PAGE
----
What Christopher McCarthy remembers most about being stabbed in the chest and heart is “excruciating pain,'' he said Friday.
The 24-year-old computer technician from Houston, Texas, said the near-fatal attack happened just as the subway train he and his girlfriend were riding pulled into station on Manhattan's Upper West Side, across from Central Park.
“Right when the subway doors opened, I was struck,'' McCarthy told jurors in the attempted murder trial of former mental patient Kenny Alexis, of Boston. McCarthy said he never saw his attacker's face, only “a blur of a person flee through the door.''
The 22-year-old Alexis, whom prosecutors call “anti-social and ill-tempered,'' is charged with attempted murder, assault and other counts related to a 13-hour rampage in which four people were stabbed in Manhattan on June 13 and 14, 2006.
Alexis is accused of attacking McCarthy; a Brooklyn resident on a subway platform, and two Canadian tourists on a street in the theater district. He faces up to 25 years in prison on each of the four attempted murder charges if convicted.
Defense lawyer Steven Fusfeld told the jury in an opening statement that his client is mentally ill and not responsible for his actions. Alexis was given a psychiatric examination and found fit for trial, but Fusfeld said he would call a psychiatrist to testify about his client's mental condition.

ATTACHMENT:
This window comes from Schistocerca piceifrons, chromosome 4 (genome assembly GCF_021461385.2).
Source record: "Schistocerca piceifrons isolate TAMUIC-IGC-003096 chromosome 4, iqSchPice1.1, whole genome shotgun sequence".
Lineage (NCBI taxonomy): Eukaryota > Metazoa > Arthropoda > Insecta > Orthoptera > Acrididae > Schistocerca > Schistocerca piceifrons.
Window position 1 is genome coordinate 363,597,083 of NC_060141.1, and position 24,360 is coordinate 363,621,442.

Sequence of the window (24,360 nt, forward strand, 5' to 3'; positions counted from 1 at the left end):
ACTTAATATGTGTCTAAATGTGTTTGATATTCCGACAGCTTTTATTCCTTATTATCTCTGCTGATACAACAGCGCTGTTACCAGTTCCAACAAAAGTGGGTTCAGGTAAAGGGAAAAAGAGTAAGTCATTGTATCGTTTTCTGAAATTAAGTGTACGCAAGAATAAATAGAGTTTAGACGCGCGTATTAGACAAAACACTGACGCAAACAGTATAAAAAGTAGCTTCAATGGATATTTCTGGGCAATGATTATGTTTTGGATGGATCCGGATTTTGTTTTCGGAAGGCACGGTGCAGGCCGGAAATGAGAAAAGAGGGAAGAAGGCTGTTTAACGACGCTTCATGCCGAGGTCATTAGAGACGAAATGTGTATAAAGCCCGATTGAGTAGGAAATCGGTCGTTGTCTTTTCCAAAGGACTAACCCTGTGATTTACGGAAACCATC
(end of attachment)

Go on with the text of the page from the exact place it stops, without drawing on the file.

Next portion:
Alexis was removed from the courtroom for most of the first day of his trial because of disruptive behavior. He was not present when McCarthy testified.
When Assistant District Attorney Christopher Ryan asked how it felt to be stabbed in the heart, McCarthy said, “Your body isn't ready for it _ at least mine wasn't. I didn't expect anyone to harm me that way. I didn't flinch or anything. I just felt an excruciating pain initially.''
After he was stabbed, he touched his chest, and “each heartbeat was warm blood spurting on my hand,'' McCarthy said. He said that as he lay on the floor, his vision of people around him dimmed to silhouettes.
He kissed his girlfriend. Then everything quickly went dark, McCarthy said.
Soon he felt himself being carried upstairs and put into an ambulance. He said he regained enough consciousness to give medical workers his blood type and his father's name and telephone number.
Dr. Raymond Wedderburn, the trauma surgeon on duty when McCarthy was brought to St. Luke's-Roosevelt Hospital, testified Friday he had to close a 4-centimeter hole in the victim's heart. He said McCarthy's life “absolutely'' was threatened.
McCarthy said that when he woke up in the intensive care unit, “I was pretty much in excruciating pain the whole time. I only started feeling human again after they removed the last tubes and catheters.''
McCarthy said he had been a “fairly fit'' soccer player before the attack.
The trial continues Monday.